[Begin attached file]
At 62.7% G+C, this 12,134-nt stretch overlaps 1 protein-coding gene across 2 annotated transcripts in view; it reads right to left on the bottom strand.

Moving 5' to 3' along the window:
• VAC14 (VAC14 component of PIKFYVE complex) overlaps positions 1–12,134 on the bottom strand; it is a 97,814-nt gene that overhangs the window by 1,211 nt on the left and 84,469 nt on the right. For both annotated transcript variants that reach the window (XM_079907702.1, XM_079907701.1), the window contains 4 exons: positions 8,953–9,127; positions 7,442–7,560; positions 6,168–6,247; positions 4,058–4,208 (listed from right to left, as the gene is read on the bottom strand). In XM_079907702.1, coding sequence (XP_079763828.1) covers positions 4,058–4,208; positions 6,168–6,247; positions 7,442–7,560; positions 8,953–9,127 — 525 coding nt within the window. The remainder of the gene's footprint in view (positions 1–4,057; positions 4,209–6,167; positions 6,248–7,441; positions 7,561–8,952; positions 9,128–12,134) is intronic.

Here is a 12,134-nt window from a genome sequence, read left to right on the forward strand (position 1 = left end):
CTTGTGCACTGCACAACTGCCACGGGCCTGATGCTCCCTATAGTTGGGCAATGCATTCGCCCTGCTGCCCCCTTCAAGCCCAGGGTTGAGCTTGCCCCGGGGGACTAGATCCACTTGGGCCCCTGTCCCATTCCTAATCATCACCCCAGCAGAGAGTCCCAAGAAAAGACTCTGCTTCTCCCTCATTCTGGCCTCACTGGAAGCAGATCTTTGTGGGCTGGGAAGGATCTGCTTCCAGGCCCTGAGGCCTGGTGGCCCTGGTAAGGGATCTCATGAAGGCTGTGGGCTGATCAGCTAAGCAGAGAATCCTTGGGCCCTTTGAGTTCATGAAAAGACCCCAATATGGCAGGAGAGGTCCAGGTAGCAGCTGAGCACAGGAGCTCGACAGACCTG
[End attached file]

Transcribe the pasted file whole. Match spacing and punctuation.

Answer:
At 62.7% G+C, this 12,134-nt stretch overlaps 1 protein-coding gene across 2 annotated transcripts in view; it reads right to left on the bottom strand.

Moving 5' to 3' along the window:
• VAC14 (VAC14 component of PIKFYVE complex) overlaps positions 1–12,134 on the bottom strand; it is a 97,814-nt gene that overhangs the window by 1,211 nt on the left and 84,469 nt on the right. For both annotated transcript variants that reach the window (XM_079907702.1, XM_079907701.1), the window contains 4 exons: positions 8,953–9,127; positions 7,442–7,560; positions 6,168–6,247; positions 4,058–4,208 (listed from right to left, as the gene is read on the bottom strand). In XM_079907702.1, coding sequence (XP_079763828.1) covers positions 4,058–4,208; positions 6,168–6,247; positions 7,442–7,560; positions 8,953–9,127 — 525 coding nt within the window. The remainder of the gene's footprint in view (positions 1–4,057; positions 4,209–6,167; positions 6,248–7,441; positions 7,561–8,952; positions 9,128–12,134) is intronic.

Here is a 12,134-nt window from a genome sequence, read left to right on the forward strand (position 1 = left end):
CTTGTGCACTGCACAACTGCCACGGGCCTGATGCTCCCTATAGTTGGGCAATGCATTCGCCCTGCTGCCCCCTTCAAGCCCAGGGTTGAGCTTGCCCCGGGGGACTAGATCCACTTGGGCCCCTGTCCCATTCCTAATCATCACCCCAGCAGAGAGTCCCAAGAAAAGACTCTGCTTCTCCCTCATTCTGGCCTCACTGGAAGCAGATCTTTGTGGGCTGGGAAGGATCTGCTTCCAGGCCCTGAGGCCTGGTGGCCCTGGTAAGGGATCTCATGAAGGCTGTGGGCTGATCAGCTAAGCAGAGAATCCTTGGGCCCTTTGAGTTCATGAAAAGACCCCAATATGGCAGGAGAGGTCCAGGTAGCAGCTGAGCACAGGAGCTCGACAGACCTG